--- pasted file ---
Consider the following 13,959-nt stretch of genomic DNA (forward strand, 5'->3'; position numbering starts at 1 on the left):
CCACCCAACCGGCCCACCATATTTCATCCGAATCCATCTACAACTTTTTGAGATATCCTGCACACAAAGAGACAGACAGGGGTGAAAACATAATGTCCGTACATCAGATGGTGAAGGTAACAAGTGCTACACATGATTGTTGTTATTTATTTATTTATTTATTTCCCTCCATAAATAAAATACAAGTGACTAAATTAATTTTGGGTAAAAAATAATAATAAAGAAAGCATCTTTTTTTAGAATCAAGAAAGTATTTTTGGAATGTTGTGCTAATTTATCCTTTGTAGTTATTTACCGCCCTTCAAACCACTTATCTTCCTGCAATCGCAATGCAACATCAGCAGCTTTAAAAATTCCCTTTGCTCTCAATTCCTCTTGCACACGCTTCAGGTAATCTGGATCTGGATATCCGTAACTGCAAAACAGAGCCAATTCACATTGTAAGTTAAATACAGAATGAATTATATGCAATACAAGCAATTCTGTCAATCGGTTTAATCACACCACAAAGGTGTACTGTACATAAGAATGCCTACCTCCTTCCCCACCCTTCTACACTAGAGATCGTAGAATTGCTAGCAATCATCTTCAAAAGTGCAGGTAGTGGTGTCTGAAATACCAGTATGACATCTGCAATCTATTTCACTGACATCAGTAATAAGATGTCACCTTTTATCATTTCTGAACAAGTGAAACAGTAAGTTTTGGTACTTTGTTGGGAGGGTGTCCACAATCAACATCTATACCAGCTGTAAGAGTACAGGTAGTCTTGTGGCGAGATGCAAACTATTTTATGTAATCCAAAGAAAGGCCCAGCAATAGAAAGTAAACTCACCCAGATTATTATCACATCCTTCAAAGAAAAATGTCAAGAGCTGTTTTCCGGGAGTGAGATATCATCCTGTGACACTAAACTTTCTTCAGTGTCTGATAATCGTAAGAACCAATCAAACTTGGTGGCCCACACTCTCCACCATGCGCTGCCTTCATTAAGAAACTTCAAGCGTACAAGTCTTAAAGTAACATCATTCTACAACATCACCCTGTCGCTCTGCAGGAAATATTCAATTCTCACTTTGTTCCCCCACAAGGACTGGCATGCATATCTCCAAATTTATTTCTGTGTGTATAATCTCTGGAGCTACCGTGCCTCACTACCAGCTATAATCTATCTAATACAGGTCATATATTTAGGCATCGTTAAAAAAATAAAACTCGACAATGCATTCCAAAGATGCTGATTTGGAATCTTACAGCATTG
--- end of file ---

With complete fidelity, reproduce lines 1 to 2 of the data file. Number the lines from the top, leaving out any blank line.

Consider the following 13,959-nt stretch of genomic DNA (forward strand, 5'->3'; position numbering starts at 1 on the left):
CCACCCAACCGGCCCACCATATTTCATCCGAATCCATCTACAACTTTTTGAGATATCCTGCACACAAAGAGACAGACAGGGGTGAAAACATAATGTCCGTACATCAGATGGTGAAGGTAACAAGTGCTACACATGATTGTTGTTATTTATTTATTTATTTATTTCCCTCCATAAATAAAATACAAGTGACTAAATTAATTTTGGGTAAAAAATAATAATAAAGAAAGCATCTTTTTTTAGAATCAAGAAAGTATTTTTGGAATGTTGTGCTAATTTATCCTTTGTAGTTATTTACCGCCCTTCAAACCACTTATCTTCCTGCAATCGCAATGCAACATCAGCAGCTTTAAAAATTCCCTTTGCTCTCAATTCCTCTTGCACACGCTTCAGGTAATCTGGATCTGGATATCCGTAACTGCAAAACAGAGCCAATTCACATTGTAAGTTAAATACAGAATGAATTATATGCAATACAAGCAATTCTGTCAATCGGTTTAATCACACCACAAAGGTGTACTGTACATAAGAATGCCTACCTCCTTCCCCACCCTTCTACACTAGAGATCGTAGAATTGCTAGCAATCATCTTCAAAAGTGCAGGTAGTGGTGTCTGAAATACCAGTATGACATCTGCAATCTATTTCACTGACATCAGTAATAAGATGTCACCTTTTATCATTTCTGAACAAGTGAAACAGTAAGTTTTGGTACTTTGTTGGGAGGGTGTCCACAATCAACATCTATACCAGCTGTAAGAGTACAGGTAGTCTTGTGGCGAGATGCAAACTATTTTATGTAATCCAAAGAAAGGCCCAGCAATAGAAAGTAAACTCACCCAGATTATTATCACATCCTTCAAAGAAAAATGTCAAGAGCTGTTTTCCGGGAGTGAGATATCATCCTGTGACACTAAACTTTCTTCAGTGTCTGATAATCGTAAGAACCAATCAAACTTGGTGGCCCACACTCTCCACCATGCGCTGCCTTCATTAAGAAACTTCAAGCGTACAAGTCTTAAAGTAACATCATTCTACAACATCACCCTGTCGCTCTGCAGGAAATATTCAATTCTCACTTTGTTCCCCCACAAGGACTGGCATGCATATCTCCAAATTTATTTCTGTGTGTATAATCTCTGGAGCTACCGTGCCTCACTACCAGCTATAATCTATCTAATACAGGTCATATATTTAGGCATCGTTAAAAAAATAAAACTCGACAATGCATTCCAAAGATGCTGATTTGGAATCTTACAGCATTG